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Bell 280 Valor first flight

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  • Bell 280 Valor first flight

    On Monday, December 18, 2017, the Bell V-280 tilt-rotor took to the sky under its own power for the first time, marking the milestone of first flight.
    https://www.wired.com/story/bell-v280-valor-tiltrotor-test/



  • #2
    They sure as hell didnt want anybody to take a look at their tilting mechanism lol

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    • #3
      Originally posted by Junglejim View Post
      They sure as hell didnt want anybody to take a look at their tilting mechanism lol
      No.. It's very important that it's 'bulletproff'. You don't want that to fail when you're in 'plane mode'.

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      • #4


        and a number of the first V-22 ospreys crashed when they first came out. I live very close to the north Texas Bell plant (not sure where the new V280 is made or test flown) but the regular civilian helos fly some type of transfer or test flights over our place during weekdays pretty low about every 30 minutes during daylight. The army used to train copter pilots of another nation on the Chinooks right down the interstate from a military base to a certain location 25 miles away every stinking day for a few years, we would see those also every day at same time. Lots of chinook pilots here too.
        The new V280 looks good, thanks for posting the video. The Dane

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        • #5
          Originally posted by commanding View Post

          and a number of the first V-22 ospreys crashed when they first came out. I live very close to the north Texas Bell plant (not sure where the new V280 is made or test flown) but the regular civilian helos fly some type of transfer or test flights over our place during weekdays pretty low about every 30 minutes during daylight. The army used to train copter pilots of another nation on the Chinooks right down the interstate from a military base to a certain location 25 miles away every stinking day for a few years, we would see those also every day at same time. Lots of chinook pilots here too.
          The new V280 looks good, thanks for posting the video. The Dane
          The V-22 (and 280) are assembled just a few miles away and I expect to see the Valor flying around here soon. The Rick Husband/Amarillo airport southwest approach has become a tourist attraction because all kinds of private, commercial and military aircraft take off and land right over your head near the intersection of I-40 and Loop 335 where there are lots of restaurants and travel centers (truck stops). Travelers get caught up in watching the aircraft and the V-22 is a real crowd pleaser.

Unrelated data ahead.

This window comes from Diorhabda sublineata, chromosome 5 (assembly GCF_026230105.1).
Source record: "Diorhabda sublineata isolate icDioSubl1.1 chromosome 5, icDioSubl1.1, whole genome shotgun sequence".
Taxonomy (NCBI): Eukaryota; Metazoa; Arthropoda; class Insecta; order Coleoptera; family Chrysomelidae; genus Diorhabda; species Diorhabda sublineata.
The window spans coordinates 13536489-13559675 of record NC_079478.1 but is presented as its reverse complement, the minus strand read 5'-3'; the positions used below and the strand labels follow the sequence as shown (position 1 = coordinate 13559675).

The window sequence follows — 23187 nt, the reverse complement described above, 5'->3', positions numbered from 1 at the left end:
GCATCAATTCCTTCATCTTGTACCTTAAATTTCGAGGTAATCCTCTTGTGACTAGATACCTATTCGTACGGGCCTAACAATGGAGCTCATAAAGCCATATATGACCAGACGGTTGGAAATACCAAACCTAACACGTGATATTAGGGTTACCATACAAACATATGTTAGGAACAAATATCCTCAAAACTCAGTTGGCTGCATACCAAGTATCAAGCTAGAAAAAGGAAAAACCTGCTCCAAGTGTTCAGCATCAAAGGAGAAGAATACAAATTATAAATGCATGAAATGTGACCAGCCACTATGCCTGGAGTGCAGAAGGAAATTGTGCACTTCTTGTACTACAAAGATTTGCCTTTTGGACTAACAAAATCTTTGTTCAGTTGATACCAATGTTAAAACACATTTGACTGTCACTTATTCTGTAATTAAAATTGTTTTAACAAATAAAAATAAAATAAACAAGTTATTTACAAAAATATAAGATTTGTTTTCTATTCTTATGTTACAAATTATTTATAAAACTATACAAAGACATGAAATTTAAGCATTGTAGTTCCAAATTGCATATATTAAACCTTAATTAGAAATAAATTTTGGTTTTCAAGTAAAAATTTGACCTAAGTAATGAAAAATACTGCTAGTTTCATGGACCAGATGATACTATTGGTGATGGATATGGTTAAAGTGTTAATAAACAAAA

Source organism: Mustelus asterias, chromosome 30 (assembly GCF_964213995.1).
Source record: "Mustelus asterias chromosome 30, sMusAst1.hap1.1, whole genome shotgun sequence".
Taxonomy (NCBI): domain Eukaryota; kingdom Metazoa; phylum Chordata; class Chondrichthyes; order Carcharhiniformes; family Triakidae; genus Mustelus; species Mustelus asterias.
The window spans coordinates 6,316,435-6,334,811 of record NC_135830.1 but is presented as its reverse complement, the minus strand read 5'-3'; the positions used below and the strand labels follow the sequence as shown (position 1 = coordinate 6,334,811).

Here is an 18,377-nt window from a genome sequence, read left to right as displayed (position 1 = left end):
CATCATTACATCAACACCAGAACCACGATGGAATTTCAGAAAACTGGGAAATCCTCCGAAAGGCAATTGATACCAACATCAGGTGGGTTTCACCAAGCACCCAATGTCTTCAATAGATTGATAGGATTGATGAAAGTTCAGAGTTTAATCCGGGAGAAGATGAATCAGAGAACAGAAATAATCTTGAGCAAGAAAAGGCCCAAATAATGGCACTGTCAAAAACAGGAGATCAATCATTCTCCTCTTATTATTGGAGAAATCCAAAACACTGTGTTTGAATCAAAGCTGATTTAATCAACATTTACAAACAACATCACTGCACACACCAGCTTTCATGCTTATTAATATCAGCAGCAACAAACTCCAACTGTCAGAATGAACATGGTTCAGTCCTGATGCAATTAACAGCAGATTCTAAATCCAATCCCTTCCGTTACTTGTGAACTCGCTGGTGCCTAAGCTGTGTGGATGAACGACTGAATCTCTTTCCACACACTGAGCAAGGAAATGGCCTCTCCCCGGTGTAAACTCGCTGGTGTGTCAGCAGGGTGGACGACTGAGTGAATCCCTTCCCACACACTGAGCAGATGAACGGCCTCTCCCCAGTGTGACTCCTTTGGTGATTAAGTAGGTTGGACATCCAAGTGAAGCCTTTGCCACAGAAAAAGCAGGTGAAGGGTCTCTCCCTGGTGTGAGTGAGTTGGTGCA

And Merry Christmas Jerry.

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          • #6
            Originally posted by commanding View Post

            and a number of the first V-22 ospreys crashed when they first came out. I live very close to the north Texas Bell plant (not sure where the new V280 is made or test flown) but the regular civilian helos fly some type of transfer or test flights over our place during weekdays pretty low about every 30 minutes during daylight. The army used to train copter pilots of another nation on the Chinooks right down the interstate from a military base to a certain location 25 miles away every stinking day for a few years, we would see those also every day at same time. Lots of chinook pilots here too.
            The new V280 looks good, thanks for posting the video. The Dane
            Regarding Chinooks. If one of the rotors/engines fails.. Will they cut the working one, to get a stable autorotation?

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            • #7
              Originally posted by The Dane View Post
              Regarding Chinooks. If one of the rotors/engines fails.. Will they cut the working one, to get a stable autorotation?
              I think it can fly on one engine like the Osprey because the power trains are linked together by a shaft.

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              • #8
                Originally posted by RobertKLR View Post
                I think it can fly on one engine like the Osprey because the power trains are linked together by a shaft.
                if i was a designer i'll use 2 electric motors for rotors. and one engine-generator in the body.

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                • #9
                  Originally posted by merk666 View Post
                  if i was a designer i'll use 2 electric motors for rotors. and one engine-generator in the body.
                  I'm sure the guys at Bell trade-studied the hell out of their options. That was probably one of them, but converting power from mechanical -> electrical -> mechanical is typically not a very efficient process, especially in an aircraft that you're trying to make as lightweight and fuel-efficient as possible.

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                  • #10
                    I would use one turbine engine and 2 rubber band back up motors. Rubber band motors have outstanding power to weight ratios and would provide enough power to get the helicopter stuck in a tree.

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                    • #11
                      by the way, two rotor scheme looks longitudinally unstable at low speed. they need +1 rotor at least on the tail.
                      amen.

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